Libertarian foreign policy is “confident and cosmopolitan.” So says Cato Institute Vice President for Defense and Policy Studies, Christopher Preble. Preble gave a lecture at the International Students for Liberty Conference Saturday afternoon about what a “libertarian foreign policy” looks like.
In full disclose, I’m not a libertarian, especially on foreign policy and national defense issues. But Preble gave a compelling talk to a completely packed room. I’m not kidding. People were sitting on the floor and crowded around the doorway to hear him. It was very likely a fire hazard.
Preble’s idea of what the ideal libertarian foreign policy looks like has deep roots in the American Founding. He held up a pocket Constitution several times, pointing out we should be looking to the Constitution for guidance in deciding matters of foreign policy.
Basically, George Washington had the right idea. I don’t think he was advocating strict Washingtonian Isolationism, but Preble made it very clear the United States shouldn’t be entangling itself in the internal affairs of other counties. Instead of fighting in foreign wars, we should be concentrating on our own infrastructure.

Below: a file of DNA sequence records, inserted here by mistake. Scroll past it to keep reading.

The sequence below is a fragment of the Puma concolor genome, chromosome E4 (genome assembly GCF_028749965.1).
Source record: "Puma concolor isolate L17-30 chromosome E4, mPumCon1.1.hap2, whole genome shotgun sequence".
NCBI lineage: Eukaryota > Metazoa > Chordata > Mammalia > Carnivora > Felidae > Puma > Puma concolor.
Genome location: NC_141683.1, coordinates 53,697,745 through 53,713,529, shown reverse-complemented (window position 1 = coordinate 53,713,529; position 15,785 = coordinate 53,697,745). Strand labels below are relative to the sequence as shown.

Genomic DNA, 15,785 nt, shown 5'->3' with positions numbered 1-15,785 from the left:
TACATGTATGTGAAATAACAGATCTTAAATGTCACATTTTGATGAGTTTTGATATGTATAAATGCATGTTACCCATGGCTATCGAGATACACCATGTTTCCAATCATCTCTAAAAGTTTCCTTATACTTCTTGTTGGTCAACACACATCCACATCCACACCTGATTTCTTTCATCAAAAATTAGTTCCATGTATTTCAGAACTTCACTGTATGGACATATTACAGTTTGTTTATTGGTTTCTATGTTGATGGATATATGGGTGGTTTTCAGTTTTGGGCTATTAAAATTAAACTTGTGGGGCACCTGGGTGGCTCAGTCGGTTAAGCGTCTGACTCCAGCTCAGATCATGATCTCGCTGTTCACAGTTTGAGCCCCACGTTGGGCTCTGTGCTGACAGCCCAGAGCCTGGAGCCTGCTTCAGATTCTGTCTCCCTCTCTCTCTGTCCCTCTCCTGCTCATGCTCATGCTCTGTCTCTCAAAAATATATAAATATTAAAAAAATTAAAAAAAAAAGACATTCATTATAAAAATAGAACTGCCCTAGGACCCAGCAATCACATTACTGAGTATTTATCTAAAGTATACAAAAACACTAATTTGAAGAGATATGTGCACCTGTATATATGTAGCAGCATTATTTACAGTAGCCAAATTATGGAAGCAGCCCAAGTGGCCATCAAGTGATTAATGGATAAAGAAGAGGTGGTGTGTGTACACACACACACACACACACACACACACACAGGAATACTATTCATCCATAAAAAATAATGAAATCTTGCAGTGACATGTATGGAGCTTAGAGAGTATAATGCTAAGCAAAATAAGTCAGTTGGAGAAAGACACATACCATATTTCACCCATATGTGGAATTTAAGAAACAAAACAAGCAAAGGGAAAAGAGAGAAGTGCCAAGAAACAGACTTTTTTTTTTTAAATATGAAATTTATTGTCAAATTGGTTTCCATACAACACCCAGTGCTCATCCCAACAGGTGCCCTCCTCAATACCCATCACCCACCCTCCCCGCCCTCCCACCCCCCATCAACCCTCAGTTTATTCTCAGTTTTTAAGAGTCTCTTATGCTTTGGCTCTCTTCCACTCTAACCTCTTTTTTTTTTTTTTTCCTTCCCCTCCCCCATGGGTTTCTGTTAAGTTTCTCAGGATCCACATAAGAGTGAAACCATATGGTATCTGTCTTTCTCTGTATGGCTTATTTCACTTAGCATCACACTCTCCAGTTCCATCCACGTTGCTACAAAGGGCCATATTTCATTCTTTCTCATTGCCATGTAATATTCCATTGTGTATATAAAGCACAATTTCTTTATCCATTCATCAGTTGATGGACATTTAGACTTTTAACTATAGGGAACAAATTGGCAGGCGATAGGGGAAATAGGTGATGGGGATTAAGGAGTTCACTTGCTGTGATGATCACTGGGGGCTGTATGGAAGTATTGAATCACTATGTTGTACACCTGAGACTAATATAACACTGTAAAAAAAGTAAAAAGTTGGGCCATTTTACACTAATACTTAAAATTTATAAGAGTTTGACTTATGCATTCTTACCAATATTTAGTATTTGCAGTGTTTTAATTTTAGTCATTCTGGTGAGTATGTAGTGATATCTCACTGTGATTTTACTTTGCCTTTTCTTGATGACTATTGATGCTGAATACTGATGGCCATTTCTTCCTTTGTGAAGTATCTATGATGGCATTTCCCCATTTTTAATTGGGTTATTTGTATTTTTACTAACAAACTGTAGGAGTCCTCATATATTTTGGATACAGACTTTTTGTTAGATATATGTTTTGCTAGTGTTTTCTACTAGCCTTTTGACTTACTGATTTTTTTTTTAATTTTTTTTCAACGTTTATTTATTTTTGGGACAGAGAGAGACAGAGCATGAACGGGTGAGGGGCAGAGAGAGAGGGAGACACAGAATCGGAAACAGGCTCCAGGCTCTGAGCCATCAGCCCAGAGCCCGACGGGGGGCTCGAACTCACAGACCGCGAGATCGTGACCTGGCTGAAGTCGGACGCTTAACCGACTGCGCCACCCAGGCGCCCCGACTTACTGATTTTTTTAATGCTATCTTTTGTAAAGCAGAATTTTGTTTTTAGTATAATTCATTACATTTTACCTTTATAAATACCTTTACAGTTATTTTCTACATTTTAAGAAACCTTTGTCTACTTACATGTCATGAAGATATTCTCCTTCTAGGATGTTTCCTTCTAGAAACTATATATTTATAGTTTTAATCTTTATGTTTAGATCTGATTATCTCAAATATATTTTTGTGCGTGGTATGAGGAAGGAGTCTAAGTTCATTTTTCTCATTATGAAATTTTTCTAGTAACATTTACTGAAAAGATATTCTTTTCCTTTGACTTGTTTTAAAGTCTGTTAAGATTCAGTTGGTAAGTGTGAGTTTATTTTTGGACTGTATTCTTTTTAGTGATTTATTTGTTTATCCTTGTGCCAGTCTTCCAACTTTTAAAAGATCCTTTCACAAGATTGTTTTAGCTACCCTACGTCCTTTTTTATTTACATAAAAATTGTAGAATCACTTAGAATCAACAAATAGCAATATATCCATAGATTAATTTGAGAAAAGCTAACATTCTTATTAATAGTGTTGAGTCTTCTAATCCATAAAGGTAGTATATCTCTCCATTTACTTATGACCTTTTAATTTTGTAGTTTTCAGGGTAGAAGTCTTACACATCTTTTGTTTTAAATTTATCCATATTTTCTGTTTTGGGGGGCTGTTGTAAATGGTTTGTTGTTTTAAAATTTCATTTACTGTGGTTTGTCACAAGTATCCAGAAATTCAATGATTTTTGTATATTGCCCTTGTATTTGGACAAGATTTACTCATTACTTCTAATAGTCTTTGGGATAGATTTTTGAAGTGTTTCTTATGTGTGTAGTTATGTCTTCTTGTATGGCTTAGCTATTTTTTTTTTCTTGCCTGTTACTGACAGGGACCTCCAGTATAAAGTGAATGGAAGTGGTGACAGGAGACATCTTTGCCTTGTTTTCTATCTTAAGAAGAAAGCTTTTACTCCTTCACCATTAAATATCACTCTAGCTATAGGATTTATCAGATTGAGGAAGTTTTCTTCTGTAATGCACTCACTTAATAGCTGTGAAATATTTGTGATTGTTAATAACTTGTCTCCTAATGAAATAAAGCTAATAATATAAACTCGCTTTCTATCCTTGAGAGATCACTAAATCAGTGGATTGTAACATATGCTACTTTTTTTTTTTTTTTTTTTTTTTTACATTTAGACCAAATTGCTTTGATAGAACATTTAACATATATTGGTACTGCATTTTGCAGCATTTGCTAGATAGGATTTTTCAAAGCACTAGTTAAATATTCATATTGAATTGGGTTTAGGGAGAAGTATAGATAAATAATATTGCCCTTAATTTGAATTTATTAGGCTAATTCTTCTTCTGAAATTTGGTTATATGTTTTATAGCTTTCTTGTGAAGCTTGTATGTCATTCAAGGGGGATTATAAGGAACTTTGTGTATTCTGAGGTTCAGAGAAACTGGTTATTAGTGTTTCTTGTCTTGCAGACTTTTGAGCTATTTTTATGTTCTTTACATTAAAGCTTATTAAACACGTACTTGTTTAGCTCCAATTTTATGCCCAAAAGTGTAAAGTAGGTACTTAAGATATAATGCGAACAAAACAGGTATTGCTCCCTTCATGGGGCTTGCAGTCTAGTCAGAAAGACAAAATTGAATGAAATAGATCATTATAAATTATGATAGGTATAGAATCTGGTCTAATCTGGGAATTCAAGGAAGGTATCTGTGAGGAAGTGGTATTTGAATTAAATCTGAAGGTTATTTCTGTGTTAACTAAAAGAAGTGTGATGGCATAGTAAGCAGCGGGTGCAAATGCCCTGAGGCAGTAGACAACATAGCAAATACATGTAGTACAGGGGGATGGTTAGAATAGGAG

Don’t misunderstand, Preble did admit that even though war is harmful to liberty, sometimes it can’t be avoided. He explained that the Cold War was unavoidable and the United States was right in getting involved. However, the idea of a “common defense” was expanded after the defeat of the Soviet Union, when NATO was expanded three separate times. That’s where he insists the US got it wrong. He believes the goal of the US wasn’t just to defeat communism (and other threats), but to discourage other countries from arming and defending themselves. And, for Preble (and most libertarians) that goal is wrong.
The Q&A session was lively. I’ve never seen so many college-aged kids so engaged in a lecture with so many questions. Preble answered as many as possible, trying to give thorough and thoughtful answers to each. When pressed on the issue of Afghanistan, he responded carefully. He agreed that going into Afghanistan initially was the right move. But, he says, “the mission changed.” When the goal went from deposing the Taliban, destroying al Qaeda’s ability to function and sending a message to other countries to not aide or harbor terrorists to nation and state-building, it became unacceptable.
Perhaps most telling about what a libertarian foreign policy looks like was when the question of genocide came up. Preble agreed genocide is horrific, but the US shouldn’t be in the business of getting involved, rather we should encourage the neighboring countries to get involved, as it would be a real security issue for them.
I don’t know if I completely buy what the libertarian foreign policy is selling, but I can’t deny Preble was an excellent addition to the ISFLC and certainly made me think.